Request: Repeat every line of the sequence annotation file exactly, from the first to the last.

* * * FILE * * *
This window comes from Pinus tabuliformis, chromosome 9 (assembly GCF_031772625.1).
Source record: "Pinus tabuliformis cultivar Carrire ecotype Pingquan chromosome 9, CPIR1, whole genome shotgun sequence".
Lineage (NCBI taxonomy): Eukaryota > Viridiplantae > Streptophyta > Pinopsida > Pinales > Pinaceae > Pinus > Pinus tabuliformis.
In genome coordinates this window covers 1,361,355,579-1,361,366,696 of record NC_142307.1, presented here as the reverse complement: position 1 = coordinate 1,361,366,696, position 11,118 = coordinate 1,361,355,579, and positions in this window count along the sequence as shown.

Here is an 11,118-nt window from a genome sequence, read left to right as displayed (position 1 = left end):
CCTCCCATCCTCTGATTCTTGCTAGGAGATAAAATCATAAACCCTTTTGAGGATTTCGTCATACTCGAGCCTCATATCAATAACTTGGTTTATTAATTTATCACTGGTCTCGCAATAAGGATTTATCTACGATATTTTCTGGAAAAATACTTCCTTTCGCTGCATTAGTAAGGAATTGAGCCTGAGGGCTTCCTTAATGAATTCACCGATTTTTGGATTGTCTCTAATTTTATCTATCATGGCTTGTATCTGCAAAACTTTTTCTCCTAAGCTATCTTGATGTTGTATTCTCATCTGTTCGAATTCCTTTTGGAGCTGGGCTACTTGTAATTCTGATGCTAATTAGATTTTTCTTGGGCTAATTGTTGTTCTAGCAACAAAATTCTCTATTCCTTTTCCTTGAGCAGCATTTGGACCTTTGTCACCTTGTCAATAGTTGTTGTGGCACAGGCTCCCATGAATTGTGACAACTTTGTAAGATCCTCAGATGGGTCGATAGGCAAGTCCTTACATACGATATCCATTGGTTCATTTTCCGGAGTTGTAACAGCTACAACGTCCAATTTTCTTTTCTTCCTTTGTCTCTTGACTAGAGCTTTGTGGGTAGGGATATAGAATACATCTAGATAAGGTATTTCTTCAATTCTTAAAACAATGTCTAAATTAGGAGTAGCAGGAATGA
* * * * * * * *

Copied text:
This window comes from Pinus tabuliformis, chromosome 9 (assembly GCF_031772625.1).
Source record: "Pinus tabuliformis cultivar Carrire ecotype Pingquan chromosome 9, CPIR1, whole genome shotgun sequence".
Lineage (NCBI taxonomy): Eukaryota > Viridiplantae > Streptophyta > Pinopsida > Pinales > Pinaceae > Pinus > Pinus tabuliformis.
In genome coordinates this window covers 1,361,355,579-1,361,366,696 of record NC_142307.1, presented here as the reverse complement: position 1 = coordinate 1,361,366,696, position 11,118 = coordinate 1,361,355,579, and positions in this window count along the sequence as shown.

Here is an 11,118-nt window from a genome sequence, read left to right as displayed (position 1 = left end):
CCTCCCATCCTCTGATTCTTGCTAGGAGATAAAATCATAAACCCTTTTGAGGATTTCGTCATACTCGAGCCTCATATCAATAACTTGGTTTATTAATTTATCACTGGTCTCGCAATAAGGATTTATCTACGATATTTTCTGGAAAAATACTTCCTTTCGCTGCATTAGTAAGGAATTGAGCCTGAGGGCTTCCTTAATGAATTCACCGATTTTTGGATTGTCTCTAATTTTATCTATCATGGCTTGTATCTGCAAAACTTTTTCTCCTAAGCTATCTTGATGTTGTATTCTCATCTGTTCGAATTCCTTTTGGAGCTGGGCTACTTGTAATTCTGATGCTAATTAGATTTTTCTTGGGCTAATTGTTGTTCTAGCAACAAAATTCTCTATTCCTTTTCCTTGAGCAGCATTTGGACCTTTGTCACCTTGTCAATAGTTGTTGTGGCACAGGCTCCCATGAATTGTGACAACTTTGTAAGATCCTCAGATGGGTCGATAGGCAAGTCCTTACATACGATATCCATTGGTTCATTTTCCGGAGTTGTAACAGCTACAACGTCCAATTTTCTTTTCTTCCTTTGTCTCTTGACTAGAGCTTTGTGGGTAGGGATATAGAATACATCTAGATAAGGTATTTCTTCAATTCTTAAAACAATGTCTAAATTAGGAGTAGCAGGAATGA